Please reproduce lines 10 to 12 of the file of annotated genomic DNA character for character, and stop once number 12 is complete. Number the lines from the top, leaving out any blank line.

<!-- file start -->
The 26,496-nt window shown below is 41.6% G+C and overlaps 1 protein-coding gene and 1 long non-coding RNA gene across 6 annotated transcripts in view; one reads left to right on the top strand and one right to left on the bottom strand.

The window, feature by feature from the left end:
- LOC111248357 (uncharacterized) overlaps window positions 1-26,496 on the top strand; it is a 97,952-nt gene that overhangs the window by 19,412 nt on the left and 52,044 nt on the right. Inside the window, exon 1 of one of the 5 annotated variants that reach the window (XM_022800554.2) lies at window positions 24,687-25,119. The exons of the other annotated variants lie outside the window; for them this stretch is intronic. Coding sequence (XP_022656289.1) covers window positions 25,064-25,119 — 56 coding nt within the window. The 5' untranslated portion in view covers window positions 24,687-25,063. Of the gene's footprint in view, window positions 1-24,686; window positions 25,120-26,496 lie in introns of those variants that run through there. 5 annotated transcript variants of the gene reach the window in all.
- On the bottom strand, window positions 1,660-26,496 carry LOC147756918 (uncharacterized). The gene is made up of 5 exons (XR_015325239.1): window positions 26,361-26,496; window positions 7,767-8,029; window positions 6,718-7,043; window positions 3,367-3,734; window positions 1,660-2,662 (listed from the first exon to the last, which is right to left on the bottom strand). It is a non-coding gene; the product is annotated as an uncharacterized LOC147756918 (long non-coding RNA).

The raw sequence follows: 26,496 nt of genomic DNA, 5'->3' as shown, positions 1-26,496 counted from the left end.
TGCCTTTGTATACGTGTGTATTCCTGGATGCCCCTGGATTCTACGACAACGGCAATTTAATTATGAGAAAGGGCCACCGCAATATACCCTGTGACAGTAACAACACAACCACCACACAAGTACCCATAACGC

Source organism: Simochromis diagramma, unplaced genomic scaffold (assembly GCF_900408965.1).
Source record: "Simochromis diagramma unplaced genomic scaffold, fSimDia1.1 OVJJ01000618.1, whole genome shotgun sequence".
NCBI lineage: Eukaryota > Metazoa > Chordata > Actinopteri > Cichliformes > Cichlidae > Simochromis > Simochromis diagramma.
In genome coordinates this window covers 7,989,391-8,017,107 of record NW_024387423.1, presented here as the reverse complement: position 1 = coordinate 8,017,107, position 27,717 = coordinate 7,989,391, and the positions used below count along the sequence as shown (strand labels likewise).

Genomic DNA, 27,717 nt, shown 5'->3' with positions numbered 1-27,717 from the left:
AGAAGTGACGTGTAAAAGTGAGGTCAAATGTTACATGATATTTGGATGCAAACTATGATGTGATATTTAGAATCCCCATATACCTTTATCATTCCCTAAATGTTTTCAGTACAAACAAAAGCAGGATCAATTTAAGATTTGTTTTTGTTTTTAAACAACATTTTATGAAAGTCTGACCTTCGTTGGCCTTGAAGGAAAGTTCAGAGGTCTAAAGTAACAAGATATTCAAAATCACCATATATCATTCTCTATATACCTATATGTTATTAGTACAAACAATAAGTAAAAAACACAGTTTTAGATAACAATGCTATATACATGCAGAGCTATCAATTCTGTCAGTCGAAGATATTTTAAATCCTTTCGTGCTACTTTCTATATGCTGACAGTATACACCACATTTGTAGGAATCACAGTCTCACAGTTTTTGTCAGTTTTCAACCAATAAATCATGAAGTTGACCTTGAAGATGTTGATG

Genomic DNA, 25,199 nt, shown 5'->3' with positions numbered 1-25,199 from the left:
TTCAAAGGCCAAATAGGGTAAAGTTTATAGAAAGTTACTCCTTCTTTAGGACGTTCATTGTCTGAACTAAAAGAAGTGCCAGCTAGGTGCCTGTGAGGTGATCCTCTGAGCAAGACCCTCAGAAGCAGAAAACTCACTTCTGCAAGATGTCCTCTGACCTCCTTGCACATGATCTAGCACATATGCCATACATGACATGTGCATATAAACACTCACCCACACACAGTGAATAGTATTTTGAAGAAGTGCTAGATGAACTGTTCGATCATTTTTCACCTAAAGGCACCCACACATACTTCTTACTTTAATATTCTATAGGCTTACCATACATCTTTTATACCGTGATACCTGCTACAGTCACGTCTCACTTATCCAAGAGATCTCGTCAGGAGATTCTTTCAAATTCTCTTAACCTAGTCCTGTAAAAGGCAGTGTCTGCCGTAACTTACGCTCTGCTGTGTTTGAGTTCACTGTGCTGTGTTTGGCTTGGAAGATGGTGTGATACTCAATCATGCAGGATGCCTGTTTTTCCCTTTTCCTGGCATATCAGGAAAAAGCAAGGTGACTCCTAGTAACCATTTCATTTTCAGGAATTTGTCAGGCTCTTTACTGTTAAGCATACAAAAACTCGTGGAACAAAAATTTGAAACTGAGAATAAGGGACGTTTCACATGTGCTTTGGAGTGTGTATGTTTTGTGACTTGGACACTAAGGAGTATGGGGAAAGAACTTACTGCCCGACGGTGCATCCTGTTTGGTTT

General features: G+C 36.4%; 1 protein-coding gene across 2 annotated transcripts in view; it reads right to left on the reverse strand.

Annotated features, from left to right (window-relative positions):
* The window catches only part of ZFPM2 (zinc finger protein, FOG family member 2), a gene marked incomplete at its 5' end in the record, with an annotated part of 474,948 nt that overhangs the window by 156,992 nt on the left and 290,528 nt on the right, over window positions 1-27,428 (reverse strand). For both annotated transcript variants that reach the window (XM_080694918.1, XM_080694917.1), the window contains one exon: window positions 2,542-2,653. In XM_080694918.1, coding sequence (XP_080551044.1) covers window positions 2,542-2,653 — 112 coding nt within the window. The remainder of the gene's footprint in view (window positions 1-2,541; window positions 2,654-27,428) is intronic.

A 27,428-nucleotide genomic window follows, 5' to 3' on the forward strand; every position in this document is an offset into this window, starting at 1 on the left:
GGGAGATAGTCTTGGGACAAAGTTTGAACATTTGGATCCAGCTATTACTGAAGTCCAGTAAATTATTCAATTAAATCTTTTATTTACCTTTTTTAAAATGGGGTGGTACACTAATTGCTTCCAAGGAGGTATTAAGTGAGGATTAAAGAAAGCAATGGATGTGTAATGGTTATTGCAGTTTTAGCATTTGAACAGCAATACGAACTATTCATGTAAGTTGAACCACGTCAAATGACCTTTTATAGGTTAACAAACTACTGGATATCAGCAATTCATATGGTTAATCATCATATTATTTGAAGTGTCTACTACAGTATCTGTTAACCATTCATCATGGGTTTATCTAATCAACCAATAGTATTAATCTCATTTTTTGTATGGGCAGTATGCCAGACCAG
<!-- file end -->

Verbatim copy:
In genome coordinates this window covers 7,989,391-8,017,107 of record NW_024387423.1, presented here as the reverse complement: position 1 = coordinate 8,017,107, position 27,717 = coordinate 7,989,391, and the positions used below count along the sequence as shown (strand labels likewise).

Genomic DNA, 27,717 nt, shown 5'->3' with positions numbered 1-27,717 from the left:
AGAAGTGACGTGTAAAAGTGAGGTCAAATGTTACATGATATTTGGATGCAAACTATGATGTGATATTTAGAATCCCCATATACCTTTATCATTCCCTAAATGTTTTCAGTACAAACAAAAGCAGGATCAATTTAAGATTTGTTTTTGTTTTTAAACAACATTTTATGAAAGTCTGACCTTCGTTGGCCTTGAAGGAAAGTTCAGAGGTCTAAAGTAACAAGATATTCAAAATCACCATATATCATTCTCTATATACCTATATGTTATTAGTACAAACAATAAGTAAAAAACACAGTTTTAGATAACAATGCTATATACATGCAGAGCTATCAATTCTGTCAGTCGAAGATATTTTAAATCCTTTCGTGCTACTTTCTATATGCTGACAGTATACACCACATTTGTAGGAATCACAGTCTCACAGTTTTTGTCAGTTTTCAACCAATAAATCATGAAGTTGACCTTGAAGATGTTGATG